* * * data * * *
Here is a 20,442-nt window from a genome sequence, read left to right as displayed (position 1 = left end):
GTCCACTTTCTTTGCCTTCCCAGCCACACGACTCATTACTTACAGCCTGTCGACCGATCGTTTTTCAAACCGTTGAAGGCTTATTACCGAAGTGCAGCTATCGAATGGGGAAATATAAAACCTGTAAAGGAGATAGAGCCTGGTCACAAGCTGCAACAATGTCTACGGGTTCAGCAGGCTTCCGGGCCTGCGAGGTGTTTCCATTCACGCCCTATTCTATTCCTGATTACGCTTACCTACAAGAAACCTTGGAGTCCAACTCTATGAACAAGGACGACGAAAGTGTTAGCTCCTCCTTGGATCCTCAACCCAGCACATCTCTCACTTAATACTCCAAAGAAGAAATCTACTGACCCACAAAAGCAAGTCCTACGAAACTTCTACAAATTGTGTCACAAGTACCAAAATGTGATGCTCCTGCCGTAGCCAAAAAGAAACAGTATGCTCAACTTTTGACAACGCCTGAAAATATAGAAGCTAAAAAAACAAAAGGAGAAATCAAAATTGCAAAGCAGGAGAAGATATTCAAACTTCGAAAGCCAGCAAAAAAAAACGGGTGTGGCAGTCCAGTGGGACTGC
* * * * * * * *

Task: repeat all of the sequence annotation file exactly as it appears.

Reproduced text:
Here is a 20,442-nt window from a genome sequence, read left to right as displayed (position 1 = left end):
GTCCACTTTCTTTGCCTTCCCAGCCACACGACTCATTACTTACAGCCTGTCGACCGATCGTTTTTCAAACCGTTGAAGGCTTATTACCGAAGTGCAGCTATCGAATGGGGAAATATAAAACCTGTAAAGGAGATAGAGCCTGGTCACAAGCTGCAACAATGTCTACGGGTTCAGCAGGCTTCCGGGCCTGCGAGGTGTTTCCATTCACGCCCTATTCTATTCCTGATTACGCTTACCTACAAGAAACCTTGGAGTCCAACTCTATGAACAAGGACGACGAAAGTGTTAGCTCCTCCTTGGATCCTCAACCCAGCACATCTCTCACTTAATACTCCAAAGAAGAAATCTACTGACCCACAAAAGCAAGTCCTACGAAACTTCTACAAATTGTGTCACAAGTACCAAAATGTGATGCTCCTGCCGTAGCCAAAAAGAAACAGTATGCTCAACTTTTGACAACGCCTGAAAATATAGAAGCTAAAAAAACAAAAGGAGAAATCAAAATTGCAAAGCAGGAGAAGATATTCAAACTTCGAAAGCCAGCAAAAAAAAACGGGTGTGGCAGTCCAGTGGGACTGC